UNECE Convention on Long-Range Transboundary Air Pollution (LRTAP)
The LRTAP Convention of 1979 was the first international treaty to deal with air pollution on a broad regional basis. The signatories to the Convention agreed the principles of international cooperation for air pollution abatement. The number of substances covered by the Convention and its protocols has been gradually extended over time, notably to include ground-level ozone, persistent organic pollutants, heavy metals and particulate matter. The Gothenburg Protocol sets out national commitments to abate acidification, eutrophication and ground-level ozone and the European Union has set binding national emission reduction commitments for Ireland in the EU transposition of the Protocol, the National Emission Reduction Commitments Directive.

National Emission Reduction Commitments Directive
Directive (EU) 2016/2284 (replacing 2001/81/EC) ‘on the reduction of national emissions of certain atmospheric pollutants’ sets national emission reduction commitments for Member States and the EU for five important air pollutants: nitrogen oxides, non-methane volatile organic compounds, sulphur dioxide, ammonia and fine particulate matter. The NEC Directive, which entered into force in December 2016, sets 2020 and 2030 emission reduction commitments for five main air pollutants.

Five main air pollutants

  • Sulphur Dioxide (SO2) is the major precursor to acid deposition (including “acid rain”), which is associated with the acidification of soils and surface waters and the accelerated corrosion of buildings and monuments. Emissions of SO2 are derived from the sulphur in fossil fuels such as coal and oil used in combustion activities.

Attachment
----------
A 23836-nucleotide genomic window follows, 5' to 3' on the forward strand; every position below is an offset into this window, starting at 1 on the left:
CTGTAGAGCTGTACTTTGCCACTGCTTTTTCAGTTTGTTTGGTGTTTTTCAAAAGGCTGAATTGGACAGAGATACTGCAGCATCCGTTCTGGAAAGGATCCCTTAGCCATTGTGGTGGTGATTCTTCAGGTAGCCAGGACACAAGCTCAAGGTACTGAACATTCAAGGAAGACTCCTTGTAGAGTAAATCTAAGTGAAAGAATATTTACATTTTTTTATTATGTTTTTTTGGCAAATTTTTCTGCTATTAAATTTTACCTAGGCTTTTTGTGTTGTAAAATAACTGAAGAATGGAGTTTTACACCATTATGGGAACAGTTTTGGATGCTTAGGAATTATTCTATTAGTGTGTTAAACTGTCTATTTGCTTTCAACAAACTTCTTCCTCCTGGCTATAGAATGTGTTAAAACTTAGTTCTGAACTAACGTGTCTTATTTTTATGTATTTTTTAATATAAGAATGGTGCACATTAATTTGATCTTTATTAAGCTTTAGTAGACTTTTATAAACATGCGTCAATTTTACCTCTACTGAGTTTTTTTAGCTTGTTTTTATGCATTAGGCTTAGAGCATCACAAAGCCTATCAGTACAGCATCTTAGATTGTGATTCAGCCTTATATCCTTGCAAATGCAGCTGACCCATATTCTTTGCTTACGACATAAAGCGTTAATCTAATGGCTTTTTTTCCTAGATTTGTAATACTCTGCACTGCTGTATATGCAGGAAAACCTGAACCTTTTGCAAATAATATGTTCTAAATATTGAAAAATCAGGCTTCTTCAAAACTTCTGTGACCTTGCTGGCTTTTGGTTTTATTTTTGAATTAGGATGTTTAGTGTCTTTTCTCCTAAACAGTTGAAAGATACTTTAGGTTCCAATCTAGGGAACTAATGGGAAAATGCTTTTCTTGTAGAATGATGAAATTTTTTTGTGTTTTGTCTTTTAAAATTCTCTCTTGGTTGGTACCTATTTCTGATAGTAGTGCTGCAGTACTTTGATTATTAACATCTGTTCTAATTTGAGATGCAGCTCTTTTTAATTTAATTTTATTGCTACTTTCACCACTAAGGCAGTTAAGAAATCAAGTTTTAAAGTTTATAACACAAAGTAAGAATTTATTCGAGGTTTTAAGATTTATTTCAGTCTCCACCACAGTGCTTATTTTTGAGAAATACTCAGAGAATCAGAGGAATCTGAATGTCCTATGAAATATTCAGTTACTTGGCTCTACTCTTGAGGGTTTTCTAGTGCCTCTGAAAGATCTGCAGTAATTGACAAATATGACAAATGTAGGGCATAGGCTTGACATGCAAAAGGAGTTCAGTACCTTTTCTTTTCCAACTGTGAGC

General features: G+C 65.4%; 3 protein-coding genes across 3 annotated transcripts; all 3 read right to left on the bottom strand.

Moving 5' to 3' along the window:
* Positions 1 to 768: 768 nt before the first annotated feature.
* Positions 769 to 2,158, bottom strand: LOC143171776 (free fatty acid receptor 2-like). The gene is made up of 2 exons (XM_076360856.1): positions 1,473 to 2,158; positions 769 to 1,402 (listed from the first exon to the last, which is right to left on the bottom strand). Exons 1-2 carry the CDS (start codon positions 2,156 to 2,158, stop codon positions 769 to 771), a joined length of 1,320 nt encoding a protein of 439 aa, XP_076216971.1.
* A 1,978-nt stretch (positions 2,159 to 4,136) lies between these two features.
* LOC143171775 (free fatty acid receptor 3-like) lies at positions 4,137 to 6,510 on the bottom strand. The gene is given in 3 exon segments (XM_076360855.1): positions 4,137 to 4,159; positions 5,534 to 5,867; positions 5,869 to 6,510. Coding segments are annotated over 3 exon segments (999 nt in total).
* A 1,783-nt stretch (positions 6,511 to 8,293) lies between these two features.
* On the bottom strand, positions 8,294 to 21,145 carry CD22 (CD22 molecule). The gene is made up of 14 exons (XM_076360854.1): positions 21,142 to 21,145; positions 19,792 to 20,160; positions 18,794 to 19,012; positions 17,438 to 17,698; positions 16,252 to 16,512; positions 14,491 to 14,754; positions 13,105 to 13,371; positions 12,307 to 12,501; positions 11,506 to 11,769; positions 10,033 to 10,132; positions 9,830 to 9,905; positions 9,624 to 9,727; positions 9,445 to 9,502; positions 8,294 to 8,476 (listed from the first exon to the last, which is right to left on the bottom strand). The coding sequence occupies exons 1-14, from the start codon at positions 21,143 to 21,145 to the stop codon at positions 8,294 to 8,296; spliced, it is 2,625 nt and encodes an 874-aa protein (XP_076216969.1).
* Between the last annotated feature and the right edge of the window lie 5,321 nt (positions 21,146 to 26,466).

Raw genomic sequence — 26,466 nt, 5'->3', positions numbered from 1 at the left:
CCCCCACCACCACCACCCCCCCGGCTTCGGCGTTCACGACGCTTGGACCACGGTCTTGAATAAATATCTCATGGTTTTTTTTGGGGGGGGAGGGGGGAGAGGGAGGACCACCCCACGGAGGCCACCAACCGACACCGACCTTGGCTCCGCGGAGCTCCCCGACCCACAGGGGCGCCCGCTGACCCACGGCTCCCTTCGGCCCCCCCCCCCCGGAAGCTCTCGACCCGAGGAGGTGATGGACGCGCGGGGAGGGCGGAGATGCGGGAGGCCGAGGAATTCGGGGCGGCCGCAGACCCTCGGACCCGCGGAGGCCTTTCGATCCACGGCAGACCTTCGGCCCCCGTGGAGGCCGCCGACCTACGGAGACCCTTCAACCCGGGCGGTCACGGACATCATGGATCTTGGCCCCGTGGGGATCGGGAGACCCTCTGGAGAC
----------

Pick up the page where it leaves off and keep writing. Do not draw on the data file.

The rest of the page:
• Nitrogen Oxides (NOx) contribute to acidification of soils and surface waters, tropospheric ozone formation and nitrogen saturation in terrestrial ecosystems.  Nitrogen dioxide (NO2) is also associated with diseases such as diabetes, hypertension, stroke, chronic obstructive pulmonary disease (COPD) and asthma. Power generation plants and motor vehicles are the principal sources of nitrogen oxides, through high-temperature combustion.
  • Ammonia (NH3) emissions are associated with acid deposition and the formation of secondary particulate matter. The agriculture sector accounts for virtually all (99 per cent) of ammonia emissions in Ireland.
  • Non-methane volatile organic compounds (NMVOCs) are emitted as gases by a wide array of products including paints, paint strippers, glues, cleaning agents and adhesives. They also arise as a product of incomplete combustion of fuels, from the storage and handling of animal manure and fertilisers in agriculture and from spirit production.
  • Fine particulate matter (such as dust) of diameter less than 2.5 micrometres is termed PM2.5. Sources include vehicle exhaust emissions, soil and road surfaces, construction works and industrial emissions and agriculture. Particulate matter can be formed from reactions between different pollutant gases and is responsible for significant negative impacts on human health.

In 2023, Ireland was one of nine EU Member states issued with a reasoned opinion calling on countries to respect their emission reduction commitments as required by Directive 2016/2284. In Ireland’s case the letter related to the exceedance of the 2020 emission reduction commitment for ammonia and the reasoned opinion related to exceedances in 2020 and 2021 of the reduction commitments for ammonia.